Your IRS Payment, for EIN ***** has been processed successfully by the IRS agency. For your reference, the Agency Acknowledgement Number for this payment, if one is provided by the agency, is: xxxxx
Yesterday I went to pay and my IRS password had expired, so instead my email read:
Your IRS Payment for EIN **** has been rejected by the IRS agency. The following describes the issue(s) that caused the agency to reject the payment and instructions to resolve the issue:
Issue: Internet Password has expired.
So, I suspect the acceptance notice from the IRS is “We got your submission and will now be accepting it into our [IRS] system.” The IRS system either sends back a “accepted” or “rejected” token.
I don’t think it means anything beyond that. I don’t think it indicates that it IS processed, but now it is in the queue TO BE processed. The time it takes to process might depend heavily on the number of schedules filed.
This is kind of a definition thing. I found this on the IRS website under ‘file a return’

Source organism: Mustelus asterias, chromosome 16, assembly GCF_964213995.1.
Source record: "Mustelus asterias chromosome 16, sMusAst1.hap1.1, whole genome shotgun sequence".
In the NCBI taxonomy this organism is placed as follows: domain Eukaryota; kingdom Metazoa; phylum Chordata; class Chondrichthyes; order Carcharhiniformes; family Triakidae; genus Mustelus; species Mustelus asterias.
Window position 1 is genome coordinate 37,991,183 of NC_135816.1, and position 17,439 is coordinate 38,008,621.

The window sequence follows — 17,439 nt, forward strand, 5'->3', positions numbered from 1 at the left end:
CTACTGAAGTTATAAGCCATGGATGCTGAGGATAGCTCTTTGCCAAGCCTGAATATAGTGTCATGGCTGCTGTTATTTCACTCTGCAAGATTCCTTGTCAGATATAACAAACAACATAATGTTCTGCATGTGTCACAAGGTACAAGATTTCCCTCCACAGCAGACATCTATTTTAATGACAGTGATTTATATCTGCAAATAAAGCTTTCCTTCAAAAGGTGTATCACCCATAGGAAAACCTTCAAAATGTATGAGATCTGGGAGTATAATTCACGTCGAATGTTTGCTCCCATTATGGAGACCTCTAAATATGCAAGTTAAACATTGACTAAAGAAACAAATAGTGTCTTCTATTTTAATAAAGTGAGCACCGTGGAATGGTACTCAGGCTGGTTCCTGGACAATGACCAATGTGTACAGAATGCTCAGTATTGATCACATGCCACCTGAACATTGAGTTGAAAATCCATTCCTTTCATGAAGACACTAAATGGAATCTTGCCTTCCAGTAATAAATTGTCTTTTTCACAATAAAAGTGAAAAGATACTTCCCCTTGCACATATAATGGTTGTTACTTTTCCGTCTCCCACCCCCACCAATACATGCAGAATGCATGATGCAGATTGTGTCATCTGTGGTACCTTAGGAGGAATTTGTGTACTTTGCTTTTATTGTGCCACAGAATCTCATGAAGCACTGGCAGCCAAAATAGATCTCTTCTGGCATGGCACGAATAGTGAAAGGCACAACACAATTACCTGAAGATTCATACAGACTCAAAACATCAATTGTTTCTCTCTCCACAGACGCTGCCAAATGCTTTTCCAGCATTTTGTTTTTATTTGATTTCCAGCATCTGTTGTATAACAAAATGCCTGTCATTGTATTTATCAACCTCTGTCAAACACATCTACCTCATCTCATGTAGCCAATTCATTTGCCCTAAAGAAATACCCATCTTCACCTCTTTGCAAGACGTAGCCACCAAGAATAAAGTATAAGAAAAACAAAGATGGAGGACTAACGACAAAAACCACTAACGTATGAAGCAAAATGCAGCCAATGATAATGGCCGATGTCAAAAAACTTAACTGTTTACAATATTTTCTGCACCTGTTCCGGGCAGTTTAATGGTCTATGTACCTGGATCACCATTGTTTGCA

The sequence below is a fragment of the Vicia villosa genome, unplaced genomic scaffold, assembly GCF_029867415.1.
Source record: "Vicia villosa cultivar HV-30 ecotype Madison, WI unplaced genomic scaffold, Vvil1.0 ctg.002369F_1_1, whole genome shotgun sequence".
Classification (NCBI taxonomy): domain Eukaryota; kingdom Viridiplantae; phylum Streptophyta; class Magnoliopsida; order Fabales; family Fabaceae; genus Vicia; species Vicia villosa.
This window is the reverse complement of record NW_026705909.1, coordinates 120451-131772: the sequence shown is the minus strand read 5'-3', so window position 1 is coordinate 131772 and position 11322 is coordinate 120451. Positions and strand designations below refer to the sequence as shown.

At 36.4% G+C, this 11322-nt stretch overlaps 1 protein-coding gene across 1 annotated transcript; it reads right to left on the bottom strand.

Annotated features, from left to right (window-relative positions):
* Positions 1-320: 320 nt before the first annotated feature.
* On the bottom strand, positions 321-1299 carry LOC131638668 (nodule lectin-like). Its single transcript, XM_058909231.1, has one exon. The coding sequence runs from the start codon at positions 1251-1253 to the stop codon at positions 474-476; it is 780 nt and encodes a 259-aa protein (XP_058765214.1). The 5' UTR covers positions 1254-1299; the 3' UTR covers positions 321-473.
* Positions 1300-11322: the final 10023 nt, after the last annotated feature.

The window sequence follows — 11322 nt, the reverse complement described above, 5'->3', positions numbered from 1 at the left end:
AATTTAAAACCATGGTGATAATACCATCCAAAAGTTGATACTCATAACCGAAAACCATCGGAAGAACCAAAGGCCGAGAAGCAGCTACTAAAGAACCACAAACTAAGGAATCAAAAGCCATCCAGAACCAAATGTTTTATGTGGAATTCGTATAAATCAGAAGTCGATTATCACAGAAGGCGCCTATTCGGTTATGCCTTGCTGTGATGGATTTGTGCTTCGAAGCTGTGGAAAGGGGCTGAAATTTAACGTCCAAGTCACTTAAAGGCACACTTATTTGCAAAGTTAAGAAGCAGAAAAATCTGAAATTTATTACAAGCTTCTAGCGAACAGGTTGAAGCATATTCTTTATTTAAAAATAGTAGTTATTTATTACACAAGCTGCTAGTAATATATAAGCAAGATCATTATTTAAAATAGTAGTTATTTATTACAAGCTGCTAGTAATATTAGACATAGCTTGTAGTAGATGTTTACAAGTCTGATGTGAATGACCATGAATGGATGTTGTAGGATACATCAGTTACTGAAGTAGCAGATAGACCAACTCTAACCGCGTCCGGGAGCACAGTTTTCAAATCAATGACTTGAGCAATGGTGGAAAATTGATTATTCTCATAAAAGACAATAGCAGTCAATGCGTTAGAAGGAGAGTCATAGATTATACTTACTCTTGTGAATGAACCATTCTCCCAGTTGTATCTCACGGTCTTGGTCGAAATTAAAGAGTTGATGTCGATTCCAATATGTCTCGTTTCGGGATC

I’d say that the TT “accepted” status says that this step has been fully completed, as in they transmitted it, and the IRS confirmed receipt of the return. If something was wrong with the return as transmitted, missing data or incorrect format, then it might not be accepted, and you would need to go back into TT to fix the return.
Well if the IRS comes across something they don’t like in the course of processing, then you would have to go back and redo it (as subsequently noted by Cheesesteak).
I mean, in theory you’re finished once you submit it even before it’s “accepted”, and in the normal course of events you shouldn’t have to do anything further at that point. There’s nothing about getting it from “submitted” to “accepted” that involves you doing anything. So I would have assumed that “accepted” is some sort of confirmation that you will not have to do anything, which would imply that the IRS have OK’d it. But perhaps not.
It seems like you may be interpreting (or, hoping to be able to interpret) “accepted” as “found to be correct and accurate,” which is a valid use of the word, as in, “I accept your explanation of the situation.” But, based on context (mostly how rapidly one gets that “accepted” email from TurboTax), it seems likely that “accepted” here means “confirmed receipt,” and “accepted entry into the system.”